Continuing his series of club profiles, Nic Townsend from Doing Goals offers his take on the blue and white side of Gothenburg.
If you’ve only ever heard of one Swedish club before, it will most likely be IFK Göteborg. They are easily one of the most successful and most popular clubs in Sweden. Along with Malmö FF and AIK they made up the big three of Swedish football.
IFK have a marginally higher profile abroad as they are the last Swedish club to make any meaningful progress in Europe. They won the UEFA Cup in 1982 and again in 1987, making them the only Swedish club to win a European trophy. In 1994 they beat Barcelona and Manchester United to qualify for the Champions League quarterfinals.
Like many big clubs their fan base isn’t confined to their hometown, and they have supporter groups all over the country. They also have the typical big-club capacity to attract glory hunters and fair-weather supporters. One of the things that struck me at my first IFK match was the large number of casual observers as opposed to singing, chanting die-hard football fans. Teenage girls seem to account for an unusually high portion of the crowd, and it is interesting to note that my partner, who has absolutely no interest in football, used to go to IFK games when she was younger. However their support base is broad and varied, and on the other side of the spectrum it includes ensembles like the Wisemen, one of the more sinister groups in Swedish football. Hooligan clashes are common whenever a Stockholm team comes to play.
Based on their broad nation-wide support and long-standing success, I’ve always thought of IFK as the Manchester United of Swedish football.
IFK Göteborg were the first Swedish club I’d ever heard of and one of the few I knew when I moved here, although I cannot recall where I heard about them from. The first few Allsvenskan games I went to where to watch IFK and it is my great shame that as a Gaisare I initially adopted Blåvit as my team, accepting the claim ‘Ett Lag I Göteborg’ (One team in Gothenburg) on face value. The club have also adopted the city’s colours and coat of arms as their own (the only real difference is that the lion is facing the opposite direction) despite the fact that both Gais and Öis are around first. This arrogance, coupled with the fact that at my first Göteborg derby Gais fans seemed to make far more noise than IFK despite being outnumber four to one, lead me to switch allegiances. However the reality is that its often not long into the new season before its clear that neither Gais or Öis will win the title, thus leaving IFK as the city’s best chance of winning the league. For this reason there have been a couple of times (the last matches of both the 2007 and 2009 seasons) where I’ve found myself barracking hard for IFK.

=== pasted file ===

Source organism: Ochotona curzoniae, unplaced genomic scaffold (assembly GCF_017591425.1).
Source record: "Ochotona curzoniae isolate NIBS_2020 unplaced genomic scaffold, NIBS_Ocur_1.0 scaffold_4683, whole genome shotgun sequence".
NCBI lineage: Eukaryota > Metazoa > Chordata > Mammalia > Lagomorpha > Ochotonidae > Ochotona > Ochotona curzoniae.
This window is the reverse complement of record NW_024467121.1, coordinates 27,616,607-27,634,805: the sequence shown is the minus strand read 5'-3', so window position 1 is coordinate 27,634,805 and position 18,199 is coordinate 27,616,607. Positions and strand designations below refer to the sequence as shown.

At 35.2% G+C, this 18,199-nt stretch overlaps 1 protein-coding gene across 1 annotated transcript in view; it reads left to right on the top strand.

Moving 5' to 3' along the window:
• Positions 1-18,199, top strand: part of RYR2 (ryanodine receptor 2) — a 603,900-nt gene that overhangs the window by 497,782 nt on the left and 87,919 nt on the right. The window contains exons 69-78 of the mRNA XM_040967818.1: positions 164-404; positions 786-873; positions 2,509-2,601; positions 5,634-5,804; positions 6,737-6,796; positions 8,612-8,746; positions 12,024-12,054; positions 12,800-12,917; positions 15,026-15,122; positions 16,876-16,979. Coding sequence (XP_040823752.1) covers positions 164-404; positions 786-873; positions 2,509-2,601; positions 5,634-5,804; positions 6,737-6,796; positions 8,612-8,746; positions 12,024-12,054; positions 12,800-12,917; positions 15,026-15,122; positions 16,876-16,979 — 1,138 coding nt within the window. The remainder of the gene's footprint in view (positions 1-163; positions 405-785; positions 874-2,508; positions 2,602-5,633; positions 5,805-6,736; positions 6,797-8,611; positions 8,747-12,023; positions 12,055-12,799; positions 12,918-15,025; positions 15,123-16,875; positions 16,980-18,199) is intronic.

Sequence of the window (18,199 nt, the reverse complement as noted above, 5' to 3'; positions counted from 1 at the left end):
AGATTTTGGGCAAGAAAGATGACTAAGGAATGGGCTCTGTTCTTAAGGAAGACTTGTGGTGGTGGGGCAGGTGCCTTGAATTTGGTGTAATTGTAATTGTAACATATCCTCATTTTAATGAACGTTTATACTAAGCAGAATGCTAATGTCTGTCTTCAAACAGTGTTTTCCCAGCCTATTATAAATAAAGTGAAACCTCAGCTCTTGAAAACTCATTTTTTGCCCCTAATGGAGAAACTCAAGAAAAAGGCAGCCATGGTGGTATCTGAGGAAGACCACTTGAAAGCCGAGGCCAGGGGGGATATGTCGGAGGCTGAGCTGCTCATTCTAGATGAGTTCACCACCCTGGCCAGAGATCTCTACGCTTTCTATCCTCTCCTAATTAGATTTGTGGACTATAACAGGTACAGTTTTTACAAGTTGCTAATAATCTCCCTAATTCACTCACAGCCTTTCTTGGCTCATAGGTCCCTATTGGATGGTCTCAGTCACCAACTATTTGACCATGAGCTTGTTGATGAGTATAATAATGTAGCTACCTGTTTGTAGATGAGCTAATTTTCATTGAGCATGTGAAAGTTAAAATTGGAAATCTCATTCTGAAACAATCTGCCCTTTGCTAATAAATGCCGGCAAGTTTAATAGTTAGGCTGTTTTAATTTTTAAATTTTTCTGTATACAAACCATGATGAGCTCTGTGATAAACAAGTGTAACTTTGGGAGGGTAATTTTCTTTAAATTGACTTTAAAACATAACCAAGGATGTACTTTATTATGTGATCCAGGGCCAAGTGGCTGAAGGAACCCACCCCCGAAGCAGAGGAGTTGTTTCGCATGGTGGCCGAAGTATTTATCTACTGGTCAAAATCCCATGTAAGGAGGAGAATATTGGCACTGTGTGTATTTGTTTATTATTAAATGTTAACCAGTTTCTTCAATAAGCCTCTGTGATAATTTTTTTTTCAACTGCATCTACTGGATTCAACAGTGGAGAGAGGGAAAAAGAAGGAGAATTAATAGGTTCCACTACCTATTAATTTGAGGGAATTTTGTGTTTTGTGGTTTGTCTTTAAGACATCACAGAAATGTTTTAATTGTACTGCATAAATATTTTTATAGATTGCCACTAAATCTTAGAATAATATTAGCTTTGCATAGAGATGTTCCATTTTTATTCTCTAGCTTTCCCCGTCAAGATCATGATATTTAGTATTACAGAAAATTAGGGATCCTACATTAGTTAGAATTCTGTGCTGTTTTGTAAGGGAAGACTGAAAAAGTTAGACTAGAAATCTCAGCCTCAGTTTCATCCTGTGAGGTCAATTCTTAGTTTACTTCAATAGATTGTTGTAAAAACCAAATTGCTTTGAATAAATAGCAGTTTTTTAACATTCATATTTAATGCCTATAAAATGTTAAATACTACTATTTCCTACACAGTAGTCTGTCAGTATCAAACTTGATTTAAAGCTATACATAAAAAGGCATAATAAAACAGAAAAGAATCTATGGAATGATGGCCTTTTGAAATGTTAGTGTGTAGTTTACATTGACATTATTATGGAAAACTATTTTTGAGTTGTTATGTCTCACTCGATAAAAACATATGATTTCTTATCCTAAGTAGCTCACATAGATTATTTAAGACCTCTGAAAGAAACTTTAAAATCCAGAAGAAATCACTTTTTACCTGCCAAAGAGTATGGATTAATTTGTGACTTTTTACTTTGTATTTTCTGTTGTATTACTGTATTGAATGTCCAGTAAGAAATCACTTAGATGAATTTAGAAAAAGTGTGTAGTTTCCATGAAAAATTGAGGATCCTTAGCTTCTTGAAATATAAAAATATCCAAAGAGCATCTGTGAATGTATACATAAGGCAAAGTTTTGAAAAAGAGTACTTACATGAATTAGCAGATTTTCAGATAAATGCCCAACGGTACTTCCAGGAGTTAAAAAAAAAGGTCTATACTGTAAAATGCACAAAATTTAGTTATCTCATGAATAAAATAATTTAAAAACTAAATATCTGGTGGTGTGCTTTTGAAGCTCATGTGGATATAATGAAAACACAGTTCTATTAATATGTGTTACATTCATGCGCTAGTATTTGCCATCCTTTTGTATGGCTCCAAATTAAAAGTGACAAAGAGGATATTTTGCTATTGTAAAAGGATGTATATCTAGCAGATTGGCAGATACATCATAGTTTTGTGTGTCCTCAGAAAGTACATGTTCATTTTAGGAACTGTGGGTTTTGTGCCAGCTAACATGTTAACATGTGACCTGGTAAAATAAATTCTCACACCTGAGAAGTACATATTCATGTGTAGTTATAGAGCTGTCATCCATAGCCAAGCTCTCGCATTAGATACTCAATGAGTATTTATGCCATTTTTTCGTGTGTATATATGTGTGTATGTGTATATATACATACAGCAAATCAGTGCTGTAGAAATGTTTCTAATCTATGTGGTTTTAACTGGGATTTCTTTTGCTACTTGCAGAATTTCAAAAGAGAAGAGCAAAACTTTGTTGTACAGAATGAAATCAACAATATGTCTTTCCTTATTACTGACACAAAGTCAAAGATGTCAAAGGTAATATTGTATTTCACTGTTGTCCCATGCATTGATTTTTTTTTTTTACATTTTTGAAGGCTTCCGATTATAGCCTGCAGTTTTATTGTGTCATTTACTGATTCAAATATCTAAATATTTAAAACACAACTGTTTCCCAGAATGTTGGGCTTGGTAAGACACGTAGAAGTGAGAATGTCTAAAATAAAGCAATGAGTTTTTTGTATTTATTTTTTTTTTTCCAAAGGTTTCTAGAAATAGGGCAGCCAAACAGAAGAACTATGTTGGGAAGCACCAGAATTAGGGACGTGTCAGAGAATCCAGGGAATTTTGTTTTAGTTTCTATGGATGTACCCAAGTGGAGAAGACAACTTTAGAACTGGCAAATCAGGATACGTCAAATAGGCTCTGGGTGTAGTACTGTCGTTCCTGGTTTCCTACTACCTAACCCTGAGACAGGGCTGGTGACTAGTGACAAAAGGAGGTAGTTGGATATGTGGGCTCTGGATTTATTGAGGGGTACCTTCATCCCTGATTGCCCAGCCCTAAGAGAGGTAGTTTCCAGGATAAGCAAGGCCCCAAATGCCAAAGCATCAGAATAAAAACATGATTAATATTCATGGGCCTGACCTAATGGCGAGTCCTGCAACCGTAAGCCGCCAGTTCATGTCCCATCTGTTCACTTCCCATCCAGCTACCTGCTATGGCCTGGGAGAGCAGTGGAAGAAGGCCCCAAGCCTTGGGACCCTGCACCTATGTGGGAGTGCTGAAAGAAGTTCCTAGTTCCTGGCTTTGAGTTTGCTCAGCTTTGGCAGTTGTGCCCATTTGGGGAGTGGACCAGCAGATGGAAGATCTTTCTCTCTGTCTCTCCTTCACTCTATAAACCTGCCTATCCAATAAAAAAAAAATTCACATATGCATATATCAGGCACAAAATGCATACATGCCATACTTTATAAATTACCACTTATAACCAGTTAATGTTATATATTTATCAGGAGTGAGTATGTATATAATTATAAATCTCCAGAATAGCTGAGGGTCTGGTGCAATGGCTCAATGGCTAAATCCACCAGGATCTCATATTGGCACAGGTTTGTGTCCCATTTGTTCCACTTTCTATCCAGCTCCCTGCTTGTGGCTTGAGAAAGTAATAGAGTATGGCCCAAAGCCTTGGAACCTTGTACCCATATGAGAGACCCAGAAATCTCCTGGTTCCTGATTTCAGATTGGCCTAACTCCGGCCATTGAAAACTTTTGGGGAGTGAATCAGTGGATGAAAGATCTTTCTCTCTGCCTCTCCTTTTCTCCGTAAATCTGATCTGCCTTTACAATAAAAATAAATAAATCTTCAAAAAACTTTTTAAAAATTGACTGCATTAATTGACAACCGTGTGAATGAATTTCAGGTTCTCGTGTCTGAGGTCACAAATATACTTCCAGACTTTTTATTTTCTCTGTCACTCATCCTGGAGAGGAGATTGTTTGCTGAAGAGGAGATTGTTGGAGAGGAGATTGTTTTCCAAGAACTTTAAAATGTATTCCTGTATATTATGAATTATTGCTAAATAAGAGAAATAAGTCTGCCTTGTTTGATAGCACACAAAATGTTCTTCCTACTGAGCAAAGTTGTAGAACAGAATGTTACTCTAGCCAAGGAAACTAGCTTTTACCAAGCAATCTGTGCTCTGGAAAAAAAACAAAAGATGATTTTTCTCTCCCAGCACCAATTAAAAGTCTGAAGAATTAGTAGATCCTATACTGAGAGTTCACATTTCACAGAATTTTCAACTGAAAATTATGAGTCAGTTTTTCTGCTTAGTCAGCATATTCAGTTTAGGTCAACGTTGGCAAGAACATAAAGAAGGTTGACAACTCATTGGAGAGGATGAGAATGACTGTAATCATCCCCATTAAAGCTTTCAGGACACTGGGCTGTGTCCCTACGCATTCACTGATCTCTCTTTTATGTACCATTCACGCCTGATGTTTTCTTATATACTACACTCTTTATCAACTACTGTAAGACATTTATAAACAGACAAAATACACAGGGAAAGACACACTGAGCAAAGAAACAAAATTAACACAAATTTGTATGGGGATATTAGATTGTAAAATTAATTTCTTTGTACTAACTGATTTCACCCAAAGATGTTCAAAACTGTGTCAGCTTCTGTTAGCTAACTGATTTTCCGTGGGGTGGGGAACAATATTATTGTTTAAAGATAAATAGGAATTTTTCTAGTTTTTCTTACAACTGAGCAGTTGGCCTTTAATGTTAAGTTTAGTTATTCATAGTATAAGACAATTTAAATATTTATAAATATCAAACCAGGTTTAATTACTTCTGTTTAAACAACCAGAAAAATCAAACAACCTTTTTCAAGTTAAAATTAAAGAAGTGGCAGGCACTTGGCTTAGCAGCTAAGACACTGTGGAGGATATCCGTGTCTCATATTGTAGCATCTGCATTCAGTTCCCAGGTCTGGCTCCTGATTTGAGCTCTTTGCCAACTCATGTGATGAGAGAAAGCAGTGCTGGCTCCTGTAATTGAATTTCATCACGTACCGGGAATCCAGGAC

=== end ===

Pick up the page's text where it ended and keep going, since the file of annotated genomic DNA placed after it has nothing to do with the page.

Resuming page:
Why might I have heard of them?
Their success in Europe is the most likely reason why anyone outside of Sweden might have heard of IFK Göteborg. Throughout the 1980s and early 90s, IFK were a middleweight power in European club football, not only winning two UEFA Cups, but also European Cup semi finalists in 1986 and quarter finalists on three occasions.
Any players, past or present, I might know?
One of the biggest beneficiaries from IFK’s golden age was their manager, Sven Göran Eriksson. While virtually unknown when appointed in 1979, the 1982 UEFA Cup shot Svennis to fame and it wasn’t long before he was poached by Portuguese giants Benfica. Thus began a successful career managing in Portugal, Italy and England. A number of players from IFK’s UEFA Cup winning sides also went on to greater things, and an unusually high number of them are called Glenn, hence the chant “Alla heter Glenn I Göteborg” (Everyone’s called Glenn in Gothenburg).
Glenn Hysen, the most famous Glenn of all, later played for Fiorentina and Liverpool, and these days he is often seen working as a pundit on TV. Glenn Strömberg also works as a pundit, as well as sell a range of pasta sauces.
Glenn Hysen’s son, Tobias, is currently IFK’s star player and was voted the Allsvenskan’s Player of the Year last season. Followers of English football might remember Tobias from his brief stint at Sunderland.
Colours and kit: Blue and white horizontal stripes, with white shorts.
Nicknames: Blåvit (Blue Whites), Änglarna (The Angles).
Home Ground: Gamla Ullevi